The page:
Everybody understands the concept of a sale. Whether it’s a purchase of services, or groceries, or hardware, or whatever, everybody understands how the system works. For a price, sellers will part with something of value when a buyer pays cash (or uses a check or a credit card).
But few people are aware that many legal rights can also be bought and sold. For example, a business can sell its receivables, or its rights to be paid for goods or services it has sold to customers. And a lender who remains unpaid can often sell its loan, or its repayment rights. The right of a lender to be paid can still exist following a foreclosure. For example, some homeowners buy their homes using both a first and a second loan. If such a homeowner defaults on their loan payments, then either of the two lenders can foreclose. If the first lender forecloses, then the second lender’s mortgage will probably be eliminated. However, the elimination of the mortgage does not eliminate the loan. In some cases, a second lender who loses their mortgage may still have the right to collect on the loan. But some lenders aren’t interested in pursuing collection efforts on the loan. In these circumstances, such lenders may elect to sell their loan rights to a third party, such as a debt collector. If this happens, a homeowner who loses their home in foreclosure may find themselves dealing with a debt collector following such foreclosure. This can be a difficult and expensive situation.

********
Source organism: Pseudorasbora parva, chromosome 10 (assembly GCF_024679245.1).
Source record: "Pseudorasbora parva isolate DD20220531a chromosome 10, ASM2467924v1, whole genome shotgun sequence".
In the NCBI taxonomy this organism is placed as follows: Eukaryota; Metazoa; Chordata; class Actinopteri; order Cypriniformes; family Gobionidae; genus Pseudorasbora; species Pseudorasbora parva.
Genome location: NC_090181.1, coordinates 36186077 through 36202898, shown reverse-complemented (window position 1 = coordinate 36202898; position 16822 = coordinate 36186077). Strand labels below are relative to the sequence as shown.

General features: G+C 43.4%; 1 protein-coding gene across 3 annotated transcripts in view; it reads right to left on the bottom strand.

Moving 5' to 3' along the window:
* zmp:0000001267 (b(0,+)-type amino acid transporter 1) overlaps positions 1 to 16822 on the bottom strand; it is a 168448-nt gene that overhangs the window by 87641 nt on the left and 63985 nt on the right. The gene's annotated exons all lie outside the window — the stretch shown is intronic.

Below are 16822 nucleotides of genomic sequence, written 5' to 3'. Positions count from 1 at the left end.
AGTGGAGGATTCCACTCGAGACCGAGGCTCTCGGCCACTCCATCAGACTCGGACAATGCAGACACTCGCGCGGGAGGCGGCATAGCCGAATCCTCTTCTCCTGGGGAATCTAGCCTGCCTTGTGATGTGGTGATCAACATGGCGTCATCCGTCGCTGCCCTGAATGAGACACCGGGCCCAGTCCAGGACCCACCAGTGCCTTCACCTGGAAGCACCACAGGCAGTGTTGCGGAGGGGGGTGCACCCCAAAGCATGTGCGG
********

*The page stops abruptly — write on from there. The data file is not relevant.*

How can homeowners avoid such a situation? In part by being proactive. Homeowners may be able to avoid dealing with debt collectors if they take proper or appropriate steps before or early in the foreclosure process. When homeowners find themselves in foreclosure, or unable to make their payments, they do well to seek skilled, competent, professional advice early.